(New York) - Burma's military government should immediately exonerate and free about 70 activists who are being tried by unfair courts for their peaceful participation in the protests in September 2007, Human Rights Watch said today. A court inside Rangoon's notorious Insein prison today sentenced 14 of them to 65-year prison terms.
In the past two weeks the Burmese government has stepped up legal proceedings against dissidents from the opposition National League for Democracy (NLD) and the "'88 Generation Students." More than 70 political activists, monks, nuns, journalists, and labor activists who participated in the August and September 2007 demonstrations are being tried or have been summarily convicted in secret trials in prisons and closed court hearings.
"It's no secret that Burma's military rulers show no respect for law, but these last few weeks show a more concentrated crackdown on dissent clearly aimed at intimidating the population," said Elaine Pearson, deputy Asia director at Human Rights Watch. "These peaceful activists should not be on trial in the first place, let alone thrown in prison for years after unfair trials."
Family members often have not been permitted to attend the current trials. In some cases legal representation has been denied, and four lawyers for political activists have been sentenced to prison time for contempt when they tried to withdraw their representation at their clients' request or protested unfair hearings.
Human Rights Watch said that the increased efforts to prosecute political activists confirm that Burma's rulers are undermining basic freedoms more strongly than ever as they prepare for multi-party elections in 2010. Members of opposition parties and political activists have been sentenced under archaic laws that criminalize free expression, peaceful demonstration, forming organizations, and holding foreign currency without permission.
"Burma's leaders are clearing the decks of political activists before they announce the next round of sham political reforms," Pearson said. "Prosecuting lawyers who defend activists shows that the generals don't want to leave anything at these trials to chance."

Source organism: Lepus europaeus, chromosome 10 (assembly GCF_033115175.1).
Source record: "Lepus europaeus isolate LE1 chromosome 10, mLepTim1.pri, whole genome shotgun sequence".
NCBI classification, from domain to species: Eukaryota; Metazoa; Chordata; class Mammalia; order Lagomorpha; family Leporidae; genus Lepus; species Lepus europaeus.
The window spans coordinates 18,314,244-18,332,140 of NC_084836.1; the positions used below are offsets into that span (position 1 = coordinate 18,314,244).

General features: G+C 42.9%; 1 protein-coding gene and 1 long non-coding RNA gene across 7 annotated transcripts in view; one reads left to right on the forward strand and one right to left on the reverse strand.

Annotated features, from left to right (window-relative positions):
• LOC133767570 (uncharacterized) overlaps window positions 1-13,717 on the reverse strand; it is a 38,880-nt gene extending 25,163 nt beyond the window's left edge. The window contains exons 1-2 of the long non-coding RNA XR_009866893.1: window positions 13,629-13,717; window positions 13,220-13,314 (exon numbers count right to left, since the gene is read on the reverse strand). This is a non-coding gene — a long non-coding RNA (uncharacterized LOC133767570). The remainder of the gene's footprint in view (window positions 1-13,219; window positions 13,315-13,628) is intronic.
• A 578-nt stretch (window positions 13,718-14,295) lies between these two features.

At least three reporters have also been convicted in the current round of trials, including a prominent blogger, Nay Phone Latt, who was sentenced on November 10, 2008, to 20 years in prison for his reporting during the September 2007 demonstrations, and two journalists reporting on a corruption case, who received three months each.
Human Rights Watch urged countries in the region, particularly China, India, and the Association of Southeast Asian Nations, to press the Burmese government to drop charges or exonerate political activists, lawyers, and others detained for exercising their internationally protected rights to freedom of expression, association, and peaceful assembly.
"The arrests of Nay Phone Latt and two other journalists is a clear attempt to intimidate Burma's independent media from reporting on these trials," said Pearson. "Countries able to influence the Burmese junta should not stand by and let this happen."
After the major demonstrations in September 2007, the Burmese military government arrested hundreds of political activists and protesters (http://hrw.org/reports/2007/burma1207/ ). According to the Thailand-based Assistance Association for Political Prisoners in Burma (AAPPB), more than 2,100 political activists are now in prison in Burma, more than double the number of political prisoners before the September 2007 protests.
Trials of activists and lawyers since late October 2008 include:
- On October 23, the North Okkalapa Court sentenced seven Buddhist monks and seven nuns to four years of hard labor for "injuring or defiling a place of worship" (section 295 of the Penal Code) and "insulting ... either spoken or written ... another religion" (295(A)). They were arrested at two schools in Rangoon in September 2007, and include a 65-year-old abbot, U Yevada, and an 80-year-old nun, Daw Ponnami. Family members were not permitted to attend their trials, and their lawyers were often barred from attending hearings.